Anthony Gliozzo searches for the Lincoln sparrow along the Barano Walk Trail in Mission Viejo where the species has recently  been spotted.   Photo by J.J. Meyer   
In case you missed my column in today's O.C. Register, here it is:
Professional photographer Anthony Gliozzo calls himself an avid birder.  But until a few years ago, the native New Yorker’s focus was rock bands instead of rock wrens.
After moving to South Orange County his interest in photography changed.  He purchased a 400mm f/5.6 Canon L series lens and captured a close-up image of a merlin—a small, fast-flying falcon—along the Barano Walk Trail in Mission Viejo.
 “My eyes were opened that day,” Gliozzo said.  “I realized that I was missing out on one of the more beautiful and dynamic creatures in our environment: birds. Since then, I’ve been continuously researching the various avian species that visit Orange County.”
He combined more than 30 years of photography experience with a background in IT to develop ocbirds.com.  He started the site a year ago to help new and intermediate birders identify both common and rare species found in the area and to list the hotspots for locating these birds.  
With a life list that’s approaching 300 different species, Gliozzo’s favorites include the Lincoln’s sparrow, which is similar to the song sparrow but not here year-round, the hard to find but sociable rock wren, the California thrasher because of its unique bill, the hermit thrush for its call and the phainopepla for its beauty and song.
As a birder, he uses tools of the trade including eBird and follows the rare bird reports that are emailed to him daily.  These allow him to chase sightings of rare vagrants, those species found out of their normal range, and unusual migratory birds, which can be found in our area seasonally as they fly north and south along the Pacific Flyway.  
Among these was a zone-tailed hawk spotted recently in Limestone Canyon. This rare winter visitor flies remarkably similar to a turkey vulture, which keeps prey from recognizing it.  Other reports sent him in search of a bay-breasted warbler near the Oso Creek Trail in Mission Viejo and a winter wren in Huntington Beach Central Park.  He was also among the 400 birders who flocked to Yorba Regional Park in Anaheim last fall to see an extremely rare olive-backed pipit.
He recommends the following hot spots for birding in Orange County: The Bolsa Chica Ecological Reserve, Huntington Beach Central Park and the San Joaquin Wildlife Sanctuary. Birding tips and details of each location are described on his website.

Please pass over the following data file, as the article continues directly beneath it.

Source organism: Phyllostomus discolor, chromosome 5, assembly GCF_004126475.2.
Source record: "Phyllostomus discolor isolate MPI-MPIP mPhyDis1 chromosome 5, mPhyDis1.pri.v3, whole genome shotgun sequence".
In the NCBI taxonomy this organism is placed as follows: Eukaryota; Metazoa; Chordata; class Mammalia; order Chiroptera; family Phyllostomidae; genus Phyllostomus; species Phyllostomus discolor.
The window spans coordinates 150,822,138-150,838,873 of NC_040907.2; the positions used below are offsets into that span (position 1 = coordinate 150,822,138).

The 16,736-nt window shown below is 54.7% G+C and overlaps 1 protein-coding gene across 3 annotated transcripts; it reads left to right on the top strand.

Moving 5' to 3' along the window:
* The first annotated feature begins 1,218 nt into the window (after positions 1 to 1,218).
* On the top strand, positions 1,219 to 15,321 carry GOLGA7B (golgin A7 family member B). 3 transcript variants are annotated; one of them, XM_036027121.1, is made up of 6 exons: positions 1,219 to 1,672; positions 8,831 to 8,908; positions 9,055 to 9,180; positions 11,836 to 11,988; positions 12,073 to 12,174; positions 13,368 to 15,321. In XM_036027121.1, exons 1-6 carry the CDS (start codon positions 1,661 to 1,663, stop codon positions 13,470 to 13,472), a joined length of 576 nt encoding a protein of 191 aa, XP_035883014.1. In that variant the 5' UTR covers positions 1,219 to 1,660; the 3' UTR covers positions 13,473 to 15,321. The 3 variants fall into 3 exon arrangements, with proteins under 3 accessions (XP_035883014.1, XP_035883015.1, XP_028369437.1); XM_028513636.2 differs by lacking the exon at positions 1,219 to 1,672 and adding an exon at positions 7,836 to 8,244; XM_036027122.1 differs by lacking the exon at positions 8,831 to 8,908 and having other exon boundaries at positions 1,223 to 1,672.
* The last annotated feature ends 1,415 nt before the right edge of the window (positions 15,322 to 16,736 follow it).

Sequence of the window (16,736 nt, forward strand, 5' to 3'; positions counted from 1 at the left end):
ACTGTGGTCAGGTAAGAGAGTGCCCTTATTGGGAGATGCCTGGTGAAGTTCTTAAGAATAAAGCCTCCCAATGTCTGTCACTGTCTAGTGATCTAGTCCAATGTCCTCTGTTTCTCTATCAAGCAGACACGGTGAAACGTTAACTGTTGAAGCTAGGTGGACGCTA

And he offers the following tips for better bird identification: “Don’t just rely on color, look at the size of the bird. Listen to its call. Watch the bird’s behavior—was it erratic or did it fly back and forth to the same place? Consider the location and the time of year.  Note the size and shape of the bill. Was it on the ground or in a tree low or high? Then determine what birds would normally be present.”
When he’s not birding, Gliozzo runs an Internet technology and photography business. For more birding and photography tips, go to www.ocbirds.com.

Friday, February 27, 2015

American robins flock to fresh water

American robins on 2/25/15 in Mission Viejo -- Photo by J.J. Meyer
American robins are the classic harbinger of spring. When I lived in Chicago, I was always happy to see these thrushes arrive for the season.

Two days ago, just after I had turned off the fountain for the evening, we were visited by a flock of robins at dusk. At one point, there were nine bathing and drinking. I turned to Cornell's Birds of North America to investigate if they were migratory. 

I found that robins live in California year-round.  But there are also migrating robins that have wintered in Mexico and Central America that move northward through California in February. 

Happy Birding!

Saturday, February 14, 2015

Coos signal the start of mating season

Billing is the term used when the male opens his bill to the female. She inserts her bill into his as part of the courtship display. Mating ensued shortly after this photo was taken.  Photo by J.J. Meyer

 In case you missed my column in today's O.C. Register, here it is:

             Valentine’s Day cards often feature doves, a symbol of love since ancient times.  Lovers are said to be cooing when they talk sweetly to each other. And when they express affection, they’re acting “lovey dovey.”
             Mourning doves have recently started to coo, which means mating season has begun.  The call, referred to as an “advertising coo,” is a two-syllable coo followed by two or three louder coos. Unmated males generally coo from a conspicuous perch in an attempt to attract a mate.
            “The call of a mourning dove sounds mournful, which is where they get their name,” said Sylvia Gallagher, chairperson of bird information for Sea and Sage Audubon, Orange County’s local chapter.
            This species has a courtship ritual that begins with males performing an aerial display with vigorous and noisy wing flapping.  After they select a potential mate, “males bow, pump their heads and coo to the female,” she said.  
Preening and nibbling of the head and neck precede mating. This courtship behavior gives way to “billing,” which refers to the male opening his beak to the female. If interested, she inserts her beak into his and they briefly pump their heads up and down.  The female crouches as an invitation to mate.
Naturalists agree that mourning doves are seasonally monogamous and there are indications birds may pair up again in subsequent breeding seasons.
“They’re prolific nesters,” Gallagher said.  “But they build super sloppy nests.”
These loose flimsy nests are made of pine needles, twigs and grass. Unlined nests provide little insulation for nestlings, but the shoddy construction works for the species. Mourning doves generally lay two eggs per clutch and with up to six broods or hatchings per year, a pair can produce up to a dozen offspring. Estimates of their population range from 100 to 475 million in North America.
Both sexes participate in building the nest, incubating the eggs and caring for the young. One parent is usually on the nest at all times. Babies fledge at 15-18 days. Parents continue to feed the young until 25-27 days old.
            Mourning doves are common year-round residents in Southern California.  Both sexes are similar with plump bodies, long tails and short legs. Feathers are mostly gray with black-bordered white tips on tail and black spots on the upper wings. Males are slightly larger and more colorful than females with their pale rosy breasts and bluish crowns and necks.
            Mourning doves are ground feeders. Attract these birds by offering white millet, black oil sunflower seeds and cracked corn.   

Happy Birding!